LIBERTY TOWNSHIP, Ohio — Bash Wieland playfully throws the basketball up to block other teammates’ shots during practice.
He’ll stick his tongue out at a friend. Or, he will give a quick wink.
And you can always count on the Lakota East basketball standout for a good one-liner. After all, he has a 4.09 grade-point average.
“He’s very, very witty,” Lakota East Athletic Director Rich Bryant said.
Wieland, a 6-foot-4 guard, is one of the best players in Greater Cincinnati on one of the area’s top boys’ basketball teams. What’s also refreshing is the fact that he doesn’t take himself too seriously.
“It’s just fun to be here with all my friends,” Wieland said. “It’s just a great place to be – that’s just how Lakota East is.”
Bash, formally Sebastian (but Bash admittedly sounds better for a basketball player), has a playful demeanor, care for others and deep commitment to the Thunderhawks.
“Bash is probably the goofiest kid I’ve ever coached in my life,” Adkins said.
“He’s very, very light-hearted. He knows how to make everybody laugh. Even in serious moments, he can kind of get guys to smile a little bit. Him and I have a really good relationship. He knows how to get under my skin and I know how to get under his skin. He’s a really funny kid.”
But, there is more to Wieland than the chuckles he gives teammates and coaches.
"Most of all, he’s grateful and he’s very humble," Adkins said. "Those are two qualities I think that are great about his personality because a lot of times your best players can be guys who have been told how good they are and can be very arrogant and he is the exact opposite of that. And because of that, his teammates love him.”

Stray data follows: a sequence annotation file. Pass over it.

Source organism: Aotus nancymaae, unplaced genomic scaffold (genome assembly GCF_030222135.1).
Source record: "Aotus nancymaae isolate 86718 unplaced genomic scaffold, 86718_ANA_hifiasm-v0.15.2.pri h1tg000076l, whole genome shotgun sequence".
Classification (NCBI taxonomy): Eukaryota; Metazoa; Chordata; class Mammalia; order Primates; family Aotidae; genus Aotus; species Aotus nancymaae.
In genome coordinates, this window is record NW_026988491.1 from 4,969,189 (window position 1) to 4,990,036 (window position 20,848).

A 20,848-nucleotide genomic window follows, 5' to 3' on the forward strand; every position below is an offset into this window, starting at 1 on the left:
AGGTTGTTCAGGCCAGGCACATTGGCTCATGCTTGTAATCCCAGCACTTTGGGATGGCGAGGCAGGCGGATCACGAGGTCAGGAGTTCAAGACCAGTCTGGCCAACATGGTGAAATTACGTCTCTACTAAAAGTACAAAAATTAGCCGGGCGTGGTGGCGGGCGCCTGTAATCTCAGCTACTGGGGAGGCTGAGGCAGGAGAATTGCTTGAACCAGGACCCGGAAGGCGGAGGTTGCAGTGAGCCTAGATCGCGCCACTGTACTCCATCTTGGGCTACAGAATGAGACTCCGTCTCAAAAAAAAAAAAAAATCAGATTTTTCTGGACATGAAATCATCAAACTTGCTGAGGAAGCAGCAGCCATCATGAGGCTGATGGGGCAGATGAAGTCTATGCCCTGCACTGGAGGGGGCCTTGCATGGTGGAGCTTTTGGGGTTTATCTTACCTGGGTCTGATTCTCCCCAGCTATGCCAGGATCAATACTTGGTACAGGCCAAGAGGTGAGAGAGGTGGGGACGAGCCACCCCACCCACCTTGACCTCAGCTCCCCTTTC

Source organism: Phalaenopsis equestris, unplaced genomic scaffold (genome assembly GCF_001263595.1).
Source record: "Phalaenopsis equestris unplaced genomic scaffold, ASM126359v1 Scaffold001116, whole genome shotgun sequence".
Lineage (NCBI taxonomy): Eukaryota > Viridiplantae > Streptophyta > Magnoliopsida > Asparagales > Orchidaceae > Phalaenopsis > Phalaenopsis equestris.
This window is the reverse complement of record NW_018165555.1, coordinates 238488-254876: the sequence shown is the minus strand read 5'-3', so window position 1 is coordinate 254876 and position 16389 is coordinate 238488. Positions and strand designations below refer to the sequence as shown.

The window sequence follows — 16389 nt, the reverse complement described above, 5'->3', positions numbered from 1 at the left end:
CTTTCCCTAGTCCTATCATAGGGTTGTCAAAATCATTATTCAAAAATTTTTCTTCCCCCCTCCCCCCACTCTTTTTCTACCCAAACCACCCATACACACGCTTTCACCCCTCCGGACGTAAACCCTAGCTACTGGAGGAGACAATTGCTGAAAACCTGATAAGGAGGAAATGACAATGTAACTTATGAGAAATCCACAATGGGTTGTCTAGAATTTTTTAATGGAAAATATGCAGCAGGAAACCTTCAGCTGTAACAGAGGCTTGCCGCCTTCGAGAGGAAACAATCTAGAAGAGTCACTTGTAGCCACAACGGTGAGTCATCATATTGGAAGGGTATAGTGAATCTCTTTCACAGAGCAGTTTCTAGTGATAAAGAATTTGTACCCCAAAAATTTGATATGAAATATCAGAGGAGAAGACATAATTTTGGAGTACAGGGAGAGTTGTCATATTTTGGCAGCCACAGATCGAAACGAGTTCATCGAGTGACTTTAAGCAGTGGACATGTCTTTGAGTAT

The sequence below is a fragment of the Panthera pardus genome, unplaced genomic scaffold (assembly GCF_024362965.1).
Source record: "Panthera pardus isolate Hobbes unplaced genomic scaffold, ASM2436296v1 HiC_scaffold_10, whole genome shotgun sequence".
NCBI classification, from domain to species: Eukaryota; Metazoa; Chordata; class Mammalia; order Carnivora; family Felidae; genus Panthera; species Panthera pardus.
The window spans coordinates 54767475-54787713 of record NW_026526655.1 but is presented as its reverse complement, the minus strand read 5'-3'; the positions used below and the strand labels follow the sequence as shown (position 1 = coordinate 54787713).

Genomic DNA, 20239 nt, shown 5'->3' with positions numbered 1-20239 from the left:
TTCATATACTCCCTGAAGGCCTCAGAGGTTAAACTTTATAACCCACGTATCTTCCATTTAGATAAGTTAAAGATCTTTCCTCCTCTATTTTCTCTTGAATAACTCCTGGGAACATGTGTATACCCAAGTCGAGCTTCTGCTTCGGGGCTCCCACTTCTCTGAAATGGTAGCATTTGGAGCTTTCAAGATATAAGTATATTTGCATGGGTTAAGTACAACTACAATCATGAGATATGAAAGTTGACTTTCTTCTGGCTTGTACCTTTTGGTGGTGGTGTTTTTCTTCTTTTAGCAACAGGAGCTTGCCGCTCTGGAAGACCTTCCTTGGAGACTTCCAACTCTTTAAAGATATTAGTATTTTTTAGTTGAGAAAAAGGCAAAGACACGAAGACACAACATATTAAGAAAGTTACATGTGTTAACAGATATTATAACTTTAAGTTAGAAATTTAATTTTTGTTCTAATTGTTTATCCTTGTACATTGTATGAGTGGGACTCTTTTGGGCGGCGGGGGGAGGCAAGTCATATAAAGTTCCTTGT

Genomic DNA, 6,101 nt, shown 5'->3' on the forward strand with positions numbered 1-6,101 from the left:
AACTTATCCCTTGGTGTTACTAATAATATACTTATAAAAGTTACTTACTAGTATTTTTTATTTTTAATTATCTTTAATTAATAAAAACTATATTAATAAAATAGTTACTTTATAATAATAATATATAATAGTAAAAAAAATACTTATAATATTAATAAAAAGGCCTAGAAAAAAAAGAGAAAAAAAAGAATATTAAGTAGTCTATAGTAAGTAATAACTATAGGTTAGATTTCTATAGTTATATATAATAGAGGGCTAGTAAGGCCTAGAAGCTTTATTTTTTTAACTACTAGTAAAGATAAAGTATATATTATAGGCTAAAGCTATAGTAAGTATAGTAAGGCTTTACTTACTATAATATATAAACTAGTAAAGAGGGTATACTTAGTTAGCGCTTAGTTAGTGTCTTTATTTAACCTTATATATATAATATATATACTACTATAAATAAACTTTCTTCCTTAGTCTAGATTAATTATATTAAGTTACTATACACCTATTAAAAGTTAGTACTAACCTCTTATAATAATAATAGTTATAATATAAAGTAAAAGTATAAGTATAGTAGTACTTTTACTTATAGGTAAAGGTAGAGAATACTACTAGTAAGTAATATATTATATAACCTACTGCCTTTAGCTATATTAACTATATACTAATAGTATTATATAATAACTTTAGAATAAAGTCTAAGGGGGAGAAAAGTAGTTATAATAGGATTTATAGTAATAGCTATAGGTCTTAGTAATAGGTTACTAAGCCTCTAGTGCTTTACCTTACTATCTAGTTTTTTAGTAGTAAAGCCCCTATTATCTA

Wieland’s selfless nature is all geared toward team success. He takes losses tougher than anyone. He watched game film of last season’s district final loss probably 20 times. He took ownership of a critical turnover he committed against Princeton at University of Dayton Arena.
“It really pushed me to be the best I can be and just lead this team,” Wieland. “And I feel like we are headed in the right direction.”
The Thunderhawks have successfully met goals that included a Greater Miami Conference championship and an opportunity at a district title.
“When your best player is your leader and is your go-to guy, that’s when you have something special,” Bryant said.
Lakota East (19-5) plays Kettering Fairmont (17-8) in a Division I district final at 7 p.m. Saturday at UD Arena.
Wieland, a Bellarmine University signee, averages 19.3 points, 4.9 rebounds, 2.1 assists and 1.1 steals.
He shoots nearly 60 percent from the field including 44 percent from beyond the 3-point arc. He’s almost an 80 percent free-throw shooter.
“He’s having a good of a season as anybody I’ve ever coached,” Adkins said. “He’s just extremely efficient.”
Wieland, 17, has improved in a number of areas recently including his ability to shoot off the bounce and his skill to get to the rim. He has an excellent post-up presence and is a strong passer.
“When the game is being played he is not real light-hearted – he is very intense,” Adkins said. “…Once he’s on the court he’s a killer and he wants to win.”
Bryant said Wieland’s unique personality bodes well for the Thunderhawks on and off the court.
“He’s a student-athlete first - tremendous in the classroom,” Bryant said.
“In a game on the court you will find somebody who is a fierce competitor. In practice, you will not find somebody who has more fun. He is a spirited young man who will joke with you, who will laugh with you, who will make fun of you – even me – he makes fun of me and I absolutely love it. I have not come across one like him who can turn it on and turn it off. He works with every single kid in the building. He says hi to everybody he sees in the hallway.”
That includes Wieland's good friendship with student manager Zack Allen, who is a student with special needs at Lakota East.
“Those guys are like brothers,” Adkins said. “First of all, (Zack) brightens everybody’s day. Him and Bash have something special.”
Wieland and Allen played Mario Kart together this past weekend. Allen gives Wieland a life perspective beyond basketball. Allen will often hug Wieland when he initially sees him at practice.
“He means the world to me,” Wieland said. “…I love Zack. He is like one of the teammates.”